Thanksgiving is the two-day-old meat in the sandwich of holidays that lies within the months of October through December. Halloween season is full of spooky stories and costumes. December is filled to the brim with gift-giving and snowmen. Thanksgiving is rooted in racism, arguing relatives and an underwhelming parade in New York.
While Thanksgiving has many negative stereotypes, there is one thing I enjoy about it: The attitude of gratitude that resides in not only me, but my closest family and friends. Thanksgiving is a time to spend appreciating the things you would usually take for granted. This Thanksgiving, I want to shed light on something that I never thought I’d be grateful for.
I’ve had anxiety since I was little. I started taking medicine for it after I graduated high school. It’s no secret that having anxiety is hard, especially when it comes to my art. The constant nagging of never being good enough in my mind pushes me to do better. However, this pursuit of perfection often turns sour quickly. This year, my perfectionism broke me for the first time in months.
Have you ever cried in class? It’s awful. It’s embarrassing and vulnerable, but at the same time could potentially be the best thing to happen to you during your collegiate career. Earlier this year, I cried in my acting class. The tears in my eyes swelled up and burned hot against my cheeks. I wanted them to stop, but they kept falling one after the other — a physical manifestation of the frustration I had with myself.
We had been working on a difficult scene. The scene work had been going on for at least two weeks. With my anxiety, I often tend to extremely over-prepare or drastically under-prepare. When I under-prepare, I lay in bed all day thinking about what I could be doing, but don’t have the effort or motivation to. When I over-prepare, I figure out everything to the most minute detail in an effort to ensure that all the “what if” scenarios flooding my head never become a reality. For this particular class, I was over-prepared, and it ended up being my downfall. I was working too hard. I had memorized the lines, I had read the script three times, I had done hours of research, I had set myself up to succeed. Yet each day, I failed.
My professor would give me more critiques than compliments. I knew the work I was doing was not where I wanted it to be. Instead of taking these critiques as a learning experience, I started to take them personally. One day, during one of our end of class discussions, I let the critiques get the best of me.
My head was littered with questions: What am I doing wrong? Why is my pacing too fast? Why am I not playing into the given circumstances of the scene? Why am I not listening to my scene partner? As I had time to anxiously stew in my own thoughts, my questions got bigger and less founded in reality: Why am I so bad? What if I’m never good enough to make a living as an actor? What if my professor hates me? What if everyone hates me? The list of questions racing through my brain could go on for pages. I couldn’t get them to stop.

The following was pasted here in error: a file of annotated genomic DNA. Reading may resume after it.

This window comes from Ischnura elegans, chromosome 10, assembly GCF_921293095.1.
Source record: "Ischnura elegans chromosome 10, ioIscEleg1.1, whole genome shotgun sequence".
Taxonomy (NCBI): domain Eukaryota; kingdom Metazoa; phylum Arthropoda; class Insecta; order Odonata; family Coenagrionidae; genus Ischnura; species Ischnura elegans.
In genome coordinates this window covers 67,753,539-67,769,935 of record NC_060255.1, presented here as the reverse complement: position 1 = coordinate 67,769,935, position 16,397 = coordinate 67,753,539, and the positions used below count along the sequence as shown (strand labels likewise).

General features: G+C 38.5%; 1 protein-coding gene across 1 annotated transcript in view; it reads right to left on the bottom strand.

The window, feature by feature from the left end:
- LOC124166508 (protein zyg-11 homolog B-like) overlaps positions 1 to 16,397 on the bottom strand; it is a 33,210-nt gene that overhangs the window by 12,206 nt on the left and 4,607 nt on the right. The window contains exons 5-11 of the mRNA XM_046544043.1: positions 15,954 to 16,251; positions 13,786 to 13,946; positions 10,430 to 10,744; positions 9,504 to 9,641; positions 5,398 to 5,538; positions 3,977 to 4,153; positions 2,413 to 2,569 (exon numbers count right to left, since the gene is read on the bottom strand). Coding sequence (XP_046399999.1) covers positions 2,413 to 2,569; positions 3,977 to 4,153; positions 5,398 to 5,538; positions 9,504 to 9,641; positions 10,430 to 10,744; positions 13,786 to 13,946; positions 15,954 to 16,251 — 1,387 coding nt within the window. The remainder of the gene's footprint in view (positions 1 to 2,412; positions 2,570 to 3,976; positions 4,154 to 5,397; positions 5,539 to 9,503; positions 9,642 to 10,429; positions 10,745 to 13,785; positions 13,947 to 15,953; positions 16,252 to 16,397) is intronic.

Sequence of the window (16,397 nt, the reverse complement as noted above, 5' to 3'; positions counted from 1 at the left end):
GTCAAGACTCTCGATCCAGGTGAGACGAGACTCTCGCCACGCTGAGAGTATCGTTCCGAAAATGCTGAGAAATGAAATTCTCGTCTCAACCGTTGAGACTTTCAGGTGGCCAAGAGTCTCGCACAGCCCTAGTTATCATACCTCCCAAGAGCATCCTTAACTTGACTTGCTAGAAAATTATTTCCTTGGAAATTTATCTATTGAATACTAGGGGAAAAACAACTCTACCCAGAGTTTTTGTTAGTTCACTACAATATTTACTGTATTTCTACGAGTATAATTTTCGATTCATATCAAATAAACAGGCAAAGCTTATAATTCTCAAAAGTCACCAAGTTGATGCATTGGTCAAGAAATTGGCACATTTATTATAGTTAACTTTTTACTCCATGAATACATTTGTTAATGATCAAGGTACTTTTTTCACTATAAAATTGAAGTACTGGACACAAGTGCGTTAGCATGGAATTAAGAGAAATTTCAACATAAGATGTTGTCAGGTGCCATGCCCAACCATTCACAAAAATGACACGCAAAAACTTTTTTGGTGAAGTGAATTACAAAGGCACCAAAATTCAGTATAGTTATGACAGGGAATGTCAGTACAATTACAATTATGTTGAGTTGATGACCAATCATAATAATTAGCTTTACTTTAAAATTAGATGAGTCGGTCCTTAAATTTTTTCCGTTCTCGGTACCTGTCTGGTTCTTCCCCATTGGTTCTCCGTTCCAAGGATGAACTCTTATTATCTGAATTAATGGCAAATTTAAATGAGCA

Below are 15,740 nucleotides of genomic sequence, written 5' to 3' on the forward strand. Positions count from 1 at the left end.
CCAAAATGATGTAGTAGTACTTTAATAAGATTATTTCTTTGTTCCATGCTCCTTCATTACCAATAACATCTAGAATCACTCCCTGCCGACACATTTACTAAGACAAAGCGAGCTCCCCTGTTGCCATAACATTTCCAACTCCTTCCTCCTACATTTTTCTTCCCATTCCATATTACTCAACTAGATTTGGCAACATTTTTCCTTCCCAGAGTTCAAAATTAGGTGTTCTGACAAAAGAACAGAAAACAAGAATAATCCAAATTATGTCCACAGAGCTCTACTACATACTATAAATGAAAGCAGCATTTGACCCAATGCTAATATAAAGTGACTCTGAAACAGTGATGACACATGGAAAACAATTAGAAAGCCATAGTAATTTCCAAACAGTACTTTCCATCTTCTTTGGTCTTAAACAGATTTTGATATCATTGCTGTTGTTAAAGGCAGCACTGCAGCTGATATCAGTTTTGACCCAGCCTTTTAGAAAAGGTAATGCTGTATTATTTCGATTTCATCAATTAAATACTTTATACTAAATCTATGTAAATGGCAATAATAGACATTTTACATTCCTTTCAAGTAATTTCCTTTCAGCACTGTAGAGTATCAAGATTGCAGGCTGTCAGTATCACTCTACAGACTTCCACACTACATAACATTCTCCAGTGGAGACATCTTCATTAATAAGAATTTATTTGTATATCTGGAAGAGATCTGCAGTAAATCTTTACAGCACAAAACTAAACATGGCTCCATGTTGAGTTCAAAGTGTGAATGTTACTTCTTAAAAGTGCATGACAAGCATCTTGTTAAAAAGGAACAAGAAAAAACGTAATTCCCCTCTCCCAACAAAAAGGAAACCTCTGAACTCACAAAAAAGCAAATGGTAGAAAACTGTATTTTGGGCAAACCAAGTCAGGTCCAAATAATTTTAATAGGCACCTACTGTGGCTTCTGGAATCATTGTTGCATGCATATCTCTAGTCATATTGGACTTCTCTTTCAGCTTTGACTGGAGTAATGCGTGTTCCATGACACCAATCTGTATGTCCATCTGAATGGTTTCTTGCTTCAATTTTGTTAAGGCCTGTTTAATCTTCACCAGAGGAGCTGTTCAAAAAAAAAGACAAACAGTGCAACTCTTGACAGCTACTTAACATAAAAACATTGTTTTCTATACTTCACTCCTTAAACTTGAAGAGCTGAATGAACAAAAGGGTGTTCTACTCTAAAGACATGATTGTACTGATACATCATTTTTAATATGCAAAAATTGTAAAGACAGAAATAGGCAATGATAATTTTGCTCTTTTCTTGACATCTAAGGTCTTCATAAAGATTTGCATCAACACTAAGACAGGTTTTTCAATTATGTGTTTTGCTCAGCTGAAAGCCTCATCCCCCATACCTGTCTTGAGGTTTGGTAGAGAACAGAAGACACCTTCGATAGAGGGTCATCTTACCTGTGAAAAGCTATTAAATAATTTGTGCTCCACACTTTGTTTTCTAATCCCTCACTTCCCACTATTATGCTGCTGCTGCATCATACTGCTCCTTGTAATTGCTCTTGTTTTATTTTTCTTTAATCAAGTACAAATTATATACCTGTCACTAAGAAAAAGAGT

I sat idle as the class talked about their work, yet my brain was moving at a million miles a minute. My professor noticed I was not fully present in the group’s conversations. He made a joke, and I didn’t laugh because, quite frankly, I was so lost in my own thoughts that I didn’t hear the joke being made. He coyishly asked me, “Do you not think I’m funny?” To which I replied, “No, I was just — I wasn’t listening.”
After class he approached me.
“Alix,” he started, “What’s wrong?”
I wanted to brush off his comment. Say “Nothing, I’m just tired” and walk away. But all of a sudden, every ounce of frustration I was feeling boiled up inside of me. I started to cry.
“I don’t know, I guess — I feel like I’m doing a bad job,” I said, wiping away the tears.
“You’re not doing a bad job. You’re just not being present,” he replied.
It was these words that sparked a groundbreaking realization for my artistry. Throughout my life I had thought that the harder I was on myself, the better I’d become. Yet, upon reflecting on other acting assignments, I realized it was my own self-deprecation that had stunted my growth. No one was telling me I was a bad actor except for me. Critiques were given to me, but the projection of my own insecurities onto them is what made these critiques impossible to listen to. The next day in class, I approached the scene with a sense of being present. I still knew all my lines and blocking, of course, but I tried my best to get out of my own head. I practiced an approach of self-awareness that I had never thought possible before. When a self-deprecating thought entered my mind, I ignored it and focused on the scene instead. I’ve practiced methods similar to this with meditation, but I never thought to apply them to my art. This was difficult, and it certainly didn’t happen the entire time, but I was trying.
Anxiety with any art form is a hard battle to overcome. There are many days where I wish my brain would just shut up, days I want to reach into my own skull and pull out all the bits that make living with anxiety so hard. But there are also days like the one I had in class, where I experience monumental growth. There are days that I can see the light at the end of the tunnel. I’ll think of these days and people like my professor that help me get there this Thursday.